There are numerous causes of cardiac arrest in the perioperative period, including hypoxia, hypovolemia, and vagal response to medications or procedures during routine anesthetics. Initiation of adequate cardiopulmonary resuscitation, administration of epinephrine, and application of a defibrillator, with shocking when applicable, are all essential steps in achieving return of spontaneous circulation. Knowledge and utilization of monitoring equipment can alert the provider to problems leading to cardiac arrest as well as ensure proper resuscitative efforts during the event. Polypharmacy is quite common with many of today's special needs patients. It is important to understand the medications they are taking as well as the potential interactions that may occur with drugs given during sedation and general anesthesia. The following is a case report of cardiac arrest including asystole and pulseless electrical activity in a 27-year-old man with autism and behavioral problems who presented for restorative dentistry under general anesthesia in the ambulatory surgery setting.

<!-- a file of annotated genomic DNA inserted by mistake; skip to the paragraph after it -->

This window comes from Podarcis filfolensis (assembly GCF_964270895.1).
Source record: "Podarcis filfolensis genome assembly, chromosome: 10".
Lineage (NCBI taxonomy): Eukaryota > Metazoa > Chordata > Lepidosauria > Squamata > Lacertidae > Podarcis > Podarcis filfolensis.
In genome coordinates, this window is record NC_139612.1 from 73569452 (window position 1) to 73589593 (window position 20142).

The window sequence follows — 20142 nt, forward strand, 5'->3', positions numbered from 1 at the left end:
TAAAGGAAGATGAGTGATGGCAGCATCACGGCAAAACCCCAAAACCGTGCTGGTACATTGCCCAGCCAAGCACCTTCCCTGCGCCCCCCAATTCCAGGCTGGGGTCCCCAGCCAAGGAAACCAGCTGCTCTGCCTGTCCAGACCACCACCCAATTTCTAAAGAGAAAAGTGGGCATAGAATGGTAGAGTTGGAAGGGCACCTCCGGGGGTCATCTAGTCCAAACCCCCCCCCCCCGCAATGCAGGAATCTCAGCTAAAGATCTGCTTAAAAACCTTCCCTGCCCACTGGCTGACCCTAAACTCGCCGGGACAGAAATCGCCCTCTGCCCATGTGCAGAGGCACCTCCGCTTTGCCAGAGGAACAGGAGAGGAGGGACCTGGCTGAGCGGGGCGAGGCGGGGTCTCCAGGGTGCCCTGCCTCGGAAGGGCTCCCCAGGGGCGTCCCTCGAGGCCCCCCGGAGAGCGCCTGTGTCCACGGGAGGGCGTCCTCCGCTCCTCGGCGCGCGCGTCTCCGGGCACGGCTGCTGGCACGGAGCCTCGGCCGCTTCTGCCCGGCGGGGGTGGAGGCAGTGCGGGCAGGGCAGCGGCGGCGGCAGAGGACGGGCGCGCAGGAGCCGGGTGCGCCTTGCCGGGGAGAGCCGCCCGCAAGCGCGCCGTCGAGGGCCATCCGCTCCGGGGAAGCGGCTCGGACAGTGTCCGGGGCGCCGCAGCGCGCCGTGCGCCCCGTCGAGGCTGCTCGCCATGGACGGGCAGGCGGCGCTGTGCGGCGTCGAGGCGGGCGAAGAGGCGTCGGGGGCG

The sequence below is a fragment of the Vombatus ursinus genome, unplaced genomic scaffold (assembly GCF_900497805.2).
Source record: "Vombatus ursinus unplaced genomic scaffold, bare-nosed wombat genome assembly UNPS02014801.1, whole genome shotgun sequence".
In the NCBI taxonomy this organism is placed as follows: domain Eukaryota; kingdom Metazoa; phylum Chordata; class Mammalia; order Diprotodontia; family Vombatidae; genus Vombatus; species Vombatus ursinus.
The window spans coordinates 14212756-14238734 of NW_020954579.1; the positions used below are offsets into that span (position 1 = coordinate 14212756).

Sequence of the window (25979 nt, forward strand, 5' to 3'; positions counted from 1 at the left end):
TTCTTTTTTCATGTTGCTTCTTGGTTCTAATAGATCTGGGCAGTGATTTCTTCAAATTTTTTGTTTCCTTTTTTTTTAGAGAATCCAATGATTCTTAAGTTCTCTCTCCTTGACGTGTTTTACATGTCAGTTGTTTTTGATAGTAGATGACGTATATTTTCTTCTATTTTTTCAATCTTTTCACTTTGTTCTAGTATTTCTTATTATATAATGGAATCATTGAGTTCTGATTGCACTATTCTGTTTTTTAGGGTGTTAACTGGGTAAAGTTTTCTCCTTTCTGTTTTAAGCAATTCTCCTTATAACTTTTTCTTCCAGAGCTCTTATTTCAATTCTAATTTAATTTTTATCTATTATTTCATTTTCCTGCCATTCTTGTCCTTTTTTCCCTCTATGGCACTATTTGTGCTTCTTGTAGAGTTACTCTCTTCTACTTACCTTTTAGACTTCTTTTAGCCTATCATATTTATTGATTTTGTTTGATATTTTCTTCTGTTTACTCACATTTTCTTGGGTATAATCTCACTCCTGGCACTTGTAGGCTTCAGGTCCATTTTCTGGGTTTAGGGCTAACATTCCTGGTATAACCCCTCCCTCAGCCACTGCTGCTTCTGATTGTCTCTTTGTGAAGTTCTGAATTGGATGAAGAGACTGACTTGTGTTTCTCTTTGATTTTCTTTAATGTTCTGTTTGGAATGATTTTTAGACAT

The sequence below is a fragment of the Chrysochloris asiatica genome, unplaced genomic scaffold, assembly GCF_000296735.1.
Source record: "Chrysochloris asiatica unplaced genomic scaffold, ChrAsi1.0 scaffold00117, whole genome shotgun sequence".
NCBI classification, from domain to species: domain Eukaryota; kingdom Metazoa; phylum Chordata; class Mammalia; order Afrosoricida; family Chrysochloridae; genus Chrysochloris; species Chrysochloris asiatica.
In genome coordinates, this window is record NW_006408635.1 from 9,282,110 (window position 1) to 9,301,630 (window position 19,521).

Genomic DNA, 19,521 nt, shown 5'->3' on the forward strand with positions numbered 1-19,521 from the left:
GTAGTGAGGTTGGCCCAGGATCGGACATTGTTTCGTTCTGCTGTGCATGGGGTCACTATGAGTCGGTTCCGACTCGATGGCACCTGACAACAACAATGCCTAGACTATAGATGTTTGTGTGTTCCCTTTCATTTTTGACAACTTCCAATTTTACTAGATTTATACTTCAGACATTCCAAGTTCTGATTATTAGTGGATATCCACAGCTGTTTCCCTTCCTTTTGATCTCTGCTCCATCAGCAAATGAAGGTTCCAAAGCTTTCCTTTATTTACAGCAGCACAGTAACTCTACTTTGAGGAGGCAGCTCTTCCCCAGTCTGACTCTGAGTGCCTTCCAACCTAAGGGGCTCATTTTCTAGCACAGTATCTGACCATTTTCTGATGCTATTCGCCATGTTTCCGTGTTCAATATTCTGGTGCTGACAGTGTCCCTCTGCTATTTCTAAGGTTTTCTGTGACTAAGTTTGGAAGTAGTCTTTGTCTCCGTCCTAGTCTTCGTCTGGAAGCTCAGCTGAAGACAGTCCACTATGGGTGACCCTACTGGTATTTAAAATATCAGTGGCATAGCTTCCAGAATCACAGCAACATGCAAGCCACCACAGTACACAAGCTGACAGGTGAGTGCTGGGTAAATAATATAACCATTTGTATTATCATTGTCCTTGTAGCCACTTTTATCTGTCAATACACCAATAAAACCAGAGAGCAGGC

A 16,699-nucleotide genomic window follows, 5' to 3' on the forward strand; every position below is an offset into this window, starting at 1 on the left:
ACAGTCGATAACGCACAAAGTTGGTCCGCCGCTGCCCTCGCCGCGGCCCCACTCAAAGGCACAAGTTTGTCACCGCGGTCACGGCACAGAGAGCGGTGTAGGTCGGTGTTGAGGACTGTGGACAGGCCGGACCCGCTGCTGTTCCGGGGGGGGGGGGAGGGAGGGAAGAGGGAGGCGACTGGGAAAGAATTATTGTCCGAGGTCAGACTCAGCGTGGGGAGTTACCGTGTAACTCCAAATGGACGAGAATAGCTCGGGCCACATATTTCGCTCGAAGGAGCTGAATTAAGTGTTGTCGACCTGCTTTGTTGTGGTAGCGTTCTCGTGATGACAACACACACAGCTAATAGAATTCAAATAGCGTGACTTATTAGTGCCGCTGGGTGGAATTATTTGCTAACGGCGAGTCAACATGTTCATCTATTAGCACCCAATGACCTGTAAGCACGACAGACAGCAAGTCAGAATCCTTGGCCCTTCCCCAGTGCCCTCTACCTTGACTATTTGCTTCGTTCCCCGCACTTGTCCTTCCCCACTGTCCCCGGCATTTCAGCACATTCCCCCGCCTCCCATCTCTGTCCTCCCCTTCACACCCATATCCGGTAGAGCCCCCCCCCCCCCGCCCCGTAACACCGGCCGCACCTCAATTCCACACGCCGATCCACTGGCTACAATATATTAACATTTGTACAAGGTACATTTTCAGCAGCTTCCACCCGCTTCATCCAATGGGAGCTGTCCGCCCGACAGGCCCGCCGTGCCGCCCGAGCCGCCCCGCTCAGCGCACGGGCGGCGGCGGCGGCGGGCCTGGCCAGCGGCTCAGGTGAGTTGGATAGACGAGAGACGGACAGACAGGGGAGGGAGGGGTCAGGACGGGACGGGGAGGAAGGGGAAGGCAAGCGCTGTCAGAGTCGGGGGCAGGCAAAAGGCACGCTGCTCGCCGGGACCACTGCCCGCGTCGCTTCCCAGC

Cardiac Arrest Upon Induction of General Anesthesia
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Regina A. E. Dowdy, Shadee. T. Mansour, James H. Cottle, Hannah R. Mabe, Harry B. Weprin, Leigh E. Yarborough, Gregory M. Ness, Todd M. Jacobs, Bryant W. Cornelius; Cardiac Arrest Upon Induction of General Anesthesia. Anesth Prog 1 March 2021; 68 (1): 38–44. doi: https://doi.org/10.2344/anpr-67-03-08
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